Setting aside whether Lemoine’s assertions about LaMDA carry any weight, it’s worth noting that LaMDA’s entire design purpose is to generate natural, believable open-ended dialogue. So, in that sense, his conviction indicates Google has achieved spectacular success at generating believable dialogue. If any AI system was going to convince a human that it was sentient, it’s most likely to be one that’s specifically designed to do just that.
The problem is that claims of sentience aren’t really testable (or at least not feasibly, or ethically testable) for a number of scientific and philosophical reasons. To understand why, we have to briefly look at what “sentience” means.
What Is Sentience?
The word “sentience” essentially means that something (a cat, a human, or a magic carpet) has the capacity to feel. it shares the same root word as “sentimental” or “sentiment”. Sentience doesn’t just mean something has the ability to sense. Your thermostat is almost certainly not sentient despite its ability to tell the temperature. Instead, sentience is about subjective experience of feelings, which implies that there’s a “subject” in the first place.
It’s dangerous to get caught up in semantics here because it’s likely that Lemoine is using the word “sentience” interchangeably with distinct concepts like “sapience,” “intelligence,” and “consciousness.” So for the sake of argument, the most charitable interpretation here is that Lemoine thinks Lamda is a self-aware being, capable of feeling things, holding beliefs, and otherwise experiencing things in a way we’d usually attribute to living creatures.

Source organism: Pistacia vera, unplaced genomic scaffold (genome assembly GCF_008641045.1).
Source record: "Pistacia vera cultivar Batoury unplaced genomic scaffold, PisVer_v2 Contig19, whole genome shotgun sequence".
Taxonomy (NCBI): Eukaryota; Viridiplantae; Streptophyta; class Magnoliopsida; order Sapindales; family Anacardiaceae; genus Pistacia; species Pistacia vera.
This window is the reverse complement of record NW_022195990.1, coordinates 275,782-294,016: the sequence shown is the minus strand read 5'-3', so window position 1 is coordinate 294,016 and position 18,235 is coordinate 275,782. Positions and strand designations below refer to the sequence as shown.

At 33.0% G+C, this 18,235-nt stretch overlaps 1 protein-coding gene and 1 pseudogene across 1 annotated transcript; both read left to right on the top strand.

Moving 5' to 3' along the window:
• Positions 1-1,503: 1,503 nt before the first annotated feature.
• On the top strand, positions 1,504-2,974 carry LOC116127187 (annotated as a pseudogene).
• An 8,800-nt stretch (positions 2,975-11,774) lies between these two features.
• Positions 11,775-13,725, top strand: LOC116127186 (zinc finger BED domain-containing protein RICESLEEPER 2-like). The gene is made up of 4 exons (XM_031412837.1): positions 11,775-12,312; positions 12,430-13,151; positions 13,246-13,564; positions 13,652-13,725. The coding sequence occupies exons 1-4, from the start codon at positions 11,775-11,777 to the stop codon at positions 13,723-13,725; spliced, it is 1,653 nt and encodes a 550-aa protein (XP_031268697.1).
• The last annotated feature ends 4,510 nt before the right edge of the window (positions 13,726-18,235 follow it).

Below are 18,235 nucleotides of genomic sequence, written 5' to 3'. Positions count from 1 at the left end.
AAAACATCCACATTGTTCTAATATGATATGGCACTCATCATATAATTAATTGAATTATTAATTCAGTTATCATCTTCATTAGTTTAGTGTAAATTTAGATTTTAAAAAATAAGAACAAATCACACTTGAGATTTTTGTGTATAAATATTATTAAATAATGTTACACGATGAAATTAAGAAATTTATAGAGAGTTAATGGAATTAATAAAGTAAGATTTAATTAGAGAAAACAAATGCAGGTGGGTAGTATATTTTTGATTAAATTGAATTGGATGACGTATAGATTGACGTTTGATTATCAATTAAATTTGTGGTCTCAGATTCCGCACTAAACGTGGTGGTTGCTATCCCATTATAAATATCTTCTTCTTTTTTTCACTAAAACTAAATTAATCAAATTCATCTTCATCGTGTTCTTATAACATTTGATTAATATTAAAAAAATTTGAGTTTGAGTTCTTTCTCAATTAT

In an additional piece, Lemoine discusses what he thinks LaMDA “wants” and “believes”, which supports the idea that “sentience” in his view means more than its strict dictionary definition.
We Don’t Understand Sentience and Consciousness in the First Place
Here’s the thing: we know relatively little about sentience, consciousness, intelligence, and what it means to be an entity that possesses those attributes. Somewhat ironically, machine learning technology may eventually help us crack some of the mysteries about our minds and the brains they exist within.
For now, philosophers and scientists are chipping away at the “black box” of consciousness, but it still seems to be the result of something more than the sum of its parts. Consciousness appears to be an “emergent” thing. It’s a “ghost” that’s generated from the interaction of many different neural subsystems, not one of which appears to be sentient by itself.